The pandemic taught us that business survival rides on your ability to adjust to a changing business environment.
“It is not the strongest of the species that survives, nor the most intelligent, but the one most responsive to change.”
— Leon C. Megginson’s interpretation of Charles Darwin
Although there is no evidence that Charles Darwin said or wrote these words, it does express one of his primary conclusions in The Origins of Species:
It doesn’t only apply to nature. To ensure survival, businesses need to plan for and be ready to respond to industry changes.
One of the ways you can respond is by modifying your workforce through rightsizing.
What is Rightsizing?
Rightsizing involves reorganizing the workforce size and structure. It streamlines the business to meet current market conditions, anticipate future conditions, or disrupt the industry.
Does the current configuration of your workforce effectively serve your needs?
Is it appropriate for the state of the market?
If the answer isn’t a firm “yes,” you might need to adjust it.
Isn’t it the same as downsizing?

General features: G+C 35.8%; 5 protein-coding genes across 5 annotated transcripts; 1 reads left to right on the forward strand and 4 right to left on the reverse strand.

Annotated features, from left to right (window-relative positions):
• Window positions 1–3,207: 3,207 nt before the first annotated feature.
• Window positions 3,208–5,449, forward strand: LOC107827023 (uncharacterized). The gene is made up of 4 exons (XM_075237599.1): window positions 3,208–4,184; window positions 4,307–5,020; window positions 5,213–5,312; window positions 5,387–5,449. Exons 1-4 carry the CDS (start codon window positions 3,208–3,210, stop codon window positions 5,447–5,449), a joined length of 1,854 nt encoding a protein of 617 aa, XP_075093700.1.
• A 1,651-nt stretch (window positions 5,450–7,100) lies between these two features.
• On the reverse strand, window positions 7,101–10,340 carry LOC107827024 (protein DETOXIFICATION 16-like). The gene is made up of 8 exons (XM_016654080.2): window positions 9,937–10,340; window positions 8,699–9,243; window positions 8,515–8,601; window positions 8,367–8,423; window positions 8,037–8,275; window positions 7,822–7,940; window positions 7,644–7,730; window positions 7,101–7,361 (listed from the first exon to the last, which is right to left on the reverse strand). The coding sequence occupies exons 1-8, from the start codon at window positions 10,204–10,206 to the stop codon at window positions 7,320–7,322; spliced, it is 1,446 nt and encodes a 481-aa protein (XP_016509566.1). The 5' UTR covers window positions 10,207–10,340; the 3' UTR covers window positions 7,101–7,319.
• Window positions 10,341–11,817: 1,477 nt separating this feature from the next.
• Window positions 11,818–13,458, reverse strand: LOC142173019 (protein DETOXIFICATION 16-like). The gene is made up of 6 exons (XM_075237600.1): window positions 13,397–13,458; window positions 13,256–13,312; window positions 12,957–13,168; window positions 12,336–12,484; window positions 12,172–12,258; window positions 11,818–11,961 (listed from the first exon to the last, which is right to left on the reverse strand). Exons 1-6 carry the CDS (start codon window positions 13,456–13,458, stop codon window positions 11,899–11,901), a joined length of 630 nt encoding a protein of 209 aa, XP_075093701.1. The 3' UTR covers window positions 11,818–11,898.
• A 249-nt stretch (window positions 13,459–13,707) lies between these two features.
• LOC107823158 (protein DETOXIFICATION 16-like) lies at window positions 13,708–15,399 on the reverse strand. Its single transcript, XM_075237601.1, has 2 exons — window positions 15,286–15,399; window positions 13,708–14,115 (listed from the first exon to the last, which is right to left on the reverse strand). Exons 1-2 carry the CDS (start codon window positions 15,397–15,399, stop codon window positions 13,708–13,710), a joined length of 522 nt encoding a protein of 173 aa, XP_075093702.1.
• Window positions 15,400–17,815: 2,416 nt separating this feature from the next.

Contrary to popular opinion, rightsizing isn’t a euphemism for downsizing.
The difference isn’t mere semantics or a way to couch the blow of layoffs. It’s in the purpose behind the restructure.
The sole purpose of downsizing is workforce reduction to cut costs. It might be a reaction to challenging economic conditions to maintain profitability.
Rightsizing is a strategic move.
It optimizes your human capital to remain competitive while meeting business challenges. Begin the process by asking, ‘What do we have?’ versus ‘What do we need?’ The answers will guide how you trim, add, or shift resources to reshape the organization.
Over the lifespan of your business, there may be times when significant change calls for decisive restructuring. The catalyst might be any number of forces internal or external to the organization.
Internal factors might include:
- Operational inefficiencies
- Declining productivity
- Changed business strategy
External factors might include:
- Market forces,
- Regulatory, legal, or cultural changes.
When this happens, you might opt for rightsizing as an adapting strategy to:
- Maintain profitability
- Remove staffing and procedural redundancies
- Boost efficiency
- Optimize staffing to meet goals
- Redefine job specs
- Reallocate resources
- Prepare the organization for future growth
Beware of approaching a rightsize like a downsize.
The downside of downsizing is that it doesn’t consider future needs or the prospect of ongoing changes. It’s all about cost-cutting.
The downsizing approach can be short-sighted and limiting, more of a reaction than a response. With a downsize, you would usually determine where to trim by: